Polars Dataframe: Writing IPC bytes directly to HTTP via Trait std::io::Write

I am working with Polars Dataframe in Rust and have a need to respond in Http with such data in response body.
Polars supports sending dataframe in IPC format (inter-process communication) for network transfer via Trait std::io::Write, which std::net::TcpStream (on raw socket) works perfectly directly writing to socket w/o having to first save the IPC data into bytes memory.

use polars::prelude::*;
use polars_io::ipc::{IpcWriter};
use std::net::{TcpStream};

fn handle_connection(mut stream: TcpStream, raw_df: &mut DataFrame) {
    IpcWriter::new(&mut stream)
        .expect("IPC should not fail");

However, looking at a few Rust web framework (e.g. actix_web, rocket), there all seem to require creating a HTTP response via bytes in memory.
Question: Is there any suggested way to be able to write to HTTP response body in Rust via Trait std::io::Write?

As otherwise, code so far requires 1-extra bytes vector allocation and copy, which I am trying to avoid.

use actix_web::{get, post, web, App, Error, HttpRequest, HttpResponse, HttpServer};
use futures::{future::ok, stream::once};

async fn respond_df(data: web::Data<AppState>) -> HttpResponse  {
    let mut df = data.df.lock().unwrap(); 

    let mut _mem_bytes: Vec<u8> = Vec::new();
    IpcWriter::new(&mut _mem_bytes)
        .finish(&mut df)
        .expect("IPC should not fail"); 
    let body = once(ok::<_, Error>(web::Bytes::from(_mem_bytes)));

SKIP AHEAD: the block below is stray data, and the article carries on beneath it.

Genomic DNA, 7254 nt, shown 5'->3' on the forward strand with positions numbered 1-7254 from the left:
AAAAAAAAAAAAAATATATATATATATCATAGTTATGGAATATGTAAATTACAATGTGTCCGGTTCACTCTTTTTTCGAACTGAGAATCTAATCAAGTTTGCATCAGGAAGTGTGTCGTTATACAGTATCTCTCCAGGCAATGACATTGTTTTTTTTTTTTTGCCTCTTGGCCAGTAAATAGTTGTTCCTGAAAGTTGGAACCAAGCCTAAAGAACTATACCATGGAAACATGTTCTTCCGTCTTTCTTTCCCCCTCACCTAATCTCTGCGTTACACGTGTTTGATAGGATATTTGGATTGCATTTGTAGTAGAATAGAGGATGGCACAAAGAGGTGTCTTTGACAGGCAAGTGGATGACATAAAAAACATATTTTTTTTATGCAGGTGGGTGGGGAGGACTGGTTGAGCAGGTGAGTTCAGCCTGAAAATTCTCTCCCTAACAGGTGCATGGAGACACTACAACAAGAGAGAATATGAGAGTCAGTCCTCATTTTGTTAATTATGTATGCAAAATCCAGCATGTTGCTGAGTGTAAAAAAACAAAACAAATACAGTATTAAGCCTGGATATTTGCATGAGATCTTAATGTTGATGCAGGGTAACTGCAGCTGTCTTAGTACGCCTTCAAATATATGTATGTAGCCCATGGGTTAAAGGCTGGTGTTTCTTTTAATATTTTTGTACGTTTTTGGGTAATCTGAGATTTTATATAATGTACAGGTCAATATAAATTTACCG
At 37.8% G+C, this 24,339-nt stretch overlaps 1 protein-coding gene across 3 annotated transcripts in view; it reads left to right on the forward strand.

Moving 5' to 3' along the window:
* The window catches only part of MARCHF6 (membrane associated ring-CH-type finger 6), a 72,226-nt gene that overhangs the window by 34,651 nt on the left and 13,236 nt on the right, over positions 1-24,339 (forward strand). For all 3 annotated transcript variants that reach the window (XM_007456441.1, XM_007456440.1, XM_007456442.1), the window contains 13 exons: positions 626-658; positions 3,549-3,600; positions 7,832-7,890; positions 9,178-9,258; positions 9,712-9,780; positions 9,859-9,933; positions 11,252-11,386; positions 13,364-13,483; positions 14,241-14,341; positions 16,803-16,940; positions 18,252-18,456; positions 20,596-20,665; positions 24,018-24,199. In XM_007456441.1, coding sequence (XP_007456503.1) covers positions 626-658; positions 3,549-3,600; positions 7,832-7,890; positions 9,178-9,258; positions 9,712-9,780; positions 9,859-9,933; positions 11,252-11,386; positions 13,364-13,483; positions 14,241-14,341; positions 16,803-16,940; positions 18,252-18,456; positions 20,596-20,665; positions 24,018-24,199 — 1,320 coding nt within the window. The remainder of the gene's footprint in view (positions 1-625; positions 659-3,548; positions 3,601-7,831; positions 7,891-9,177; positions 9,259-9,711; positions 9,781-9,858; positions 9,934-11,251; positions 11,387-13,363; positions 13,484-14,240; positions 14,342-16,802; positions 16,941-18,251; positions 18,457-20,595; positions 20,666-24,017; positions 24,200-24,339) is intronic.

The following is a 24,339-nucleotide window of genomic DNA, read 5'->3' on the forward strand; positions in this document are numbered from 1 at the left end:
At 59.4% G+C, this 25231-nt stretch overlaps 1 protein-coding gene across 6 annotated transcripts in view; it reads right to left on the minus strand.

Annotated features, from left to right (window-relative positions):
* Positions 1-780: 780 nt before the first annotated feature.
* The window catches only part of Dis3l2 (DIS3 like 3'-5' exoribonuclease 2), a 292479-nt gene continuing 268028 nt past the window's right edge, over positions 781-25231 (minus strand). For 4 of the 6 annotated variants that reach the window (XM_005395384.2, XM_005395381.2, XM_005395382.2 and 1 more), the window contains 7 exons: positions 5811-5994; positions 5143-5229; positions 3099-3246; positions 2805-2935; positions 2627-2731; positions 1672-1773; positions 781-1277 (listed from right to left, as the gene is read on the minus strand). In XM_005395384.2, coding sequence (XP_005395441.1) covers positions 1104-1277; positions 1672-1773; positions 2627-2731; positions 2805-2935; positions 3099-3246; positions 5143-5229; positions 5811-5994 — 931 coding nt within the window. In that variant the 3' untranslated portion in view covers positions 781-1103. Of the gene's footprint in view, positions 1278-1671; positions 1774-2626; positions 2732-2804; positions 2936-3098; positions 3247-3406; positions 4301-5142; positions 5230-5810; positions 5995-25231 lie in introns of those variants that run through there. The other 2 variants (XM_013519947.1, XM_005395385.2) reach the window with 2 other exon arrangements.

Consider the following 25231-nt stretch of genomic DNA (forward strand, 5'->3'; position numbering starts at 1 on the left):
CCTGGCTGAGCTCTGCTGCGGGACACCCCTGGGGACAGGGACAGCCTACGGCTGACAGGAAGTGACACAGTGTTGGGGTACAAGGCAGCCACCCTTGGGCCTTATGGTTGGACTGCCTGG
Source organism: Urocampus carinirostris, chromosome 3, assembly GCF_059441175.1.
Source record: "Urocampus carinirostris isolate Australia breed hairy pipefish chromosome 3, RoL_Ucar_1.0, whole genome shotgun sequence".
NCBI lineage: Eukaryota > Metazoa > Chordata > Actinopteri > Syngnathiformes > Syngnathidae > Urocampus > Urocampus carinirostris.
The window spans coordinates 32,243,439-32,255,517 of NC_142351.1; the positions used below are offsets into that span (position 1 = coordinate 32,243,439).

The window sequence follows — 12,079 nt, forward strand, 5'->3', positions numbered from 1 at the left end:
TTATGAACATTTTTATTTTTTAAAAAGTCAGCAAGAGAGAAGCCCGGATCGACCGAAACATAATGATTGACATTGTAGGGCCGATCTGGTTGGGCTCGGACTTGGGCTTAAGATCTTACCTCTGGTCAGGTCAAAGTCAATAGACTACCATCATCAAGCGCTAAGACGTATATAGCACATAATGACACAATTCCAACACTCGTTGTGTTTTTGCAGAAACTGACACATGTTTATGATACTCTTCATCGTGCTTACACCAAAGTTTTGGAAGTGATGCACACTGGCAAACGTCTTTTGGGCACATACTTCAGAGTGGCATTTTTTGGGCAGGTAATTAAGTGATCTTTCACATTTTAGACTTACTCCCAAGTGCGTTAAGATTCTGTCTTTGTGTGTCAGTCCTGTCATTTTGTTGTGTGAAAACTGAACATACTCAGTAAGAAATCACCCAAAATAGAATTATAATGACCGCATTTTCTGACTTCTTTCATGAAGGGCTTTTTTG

Still new to the Rust eco-system, appreciate on feedback.

Web frameworks in general invert the program's control flow so that instead of your code writing bytes to some output, you prepare the data for the framework to read and it does all the remaining work for you.

So basically you have to convert IpcWriter (a synchronous writer) into some kind of asynchronous reader stream that Actix can use after calling your handler function. Note the two important conversions:

  1. Writer to Reader
  2. Synchronous to Asynchronous

What you want to do is possible, but given that all conversions involve some overhead (memory / CPU), you'll need to work out whether it's worth doing in your particular case.

One simple method would be to use a Tokio DuplexStream in respond_df. Something like:

let (async_writer, async_reader) = tokio::io::duplex(256 * 1024);
let stream_reader = tokio_util::io::ReaderStream::new(async_reader);

tokio::spawn(async move {
    let handle = tokio::runtime::Handle::current();
    let mut m: MyConverter = MyConverter::new(async_writer, handle);

    IpcWriter::new(&mut m).finish(&mut df).expect("IPC should not fail");


Then define your converter:

struct MyConverter {
    async_writer: tokio::io::DuplexStream,
    handle: tokio::runtime::Handle,

impl MyConverter {
    fn new(async_writer: tokio::io::DuplexStream,
           handle: tokio::runtime::Handle) -> Self {
        MyConverter {
            async_writer: async_writer,
            handle: handle,

// implementing this trait makes MyConverter compatible with IpcWriter
impl std::io::Write for MyConverter {
    fn write(&mut self, buf: &[u8]) -> std::io::Result<usize> {
        let writer_handle = &mut self.async_writer;
        let runtime_handle = &self.handle;

        std::thread::scope(|s| {
            // Spawning a thread per buffer write is very inefficient.
            // Only doing this for illustrative purposes
            s.spawn(move || {
                // Using Handle::block_on to run async code in the new thread
                runtime_handle.block_on(async {
                    let result = writer_handle.write(buf).await;
                    // error handling...

    fn flush(&mut self) -> std::io::Result<()> {

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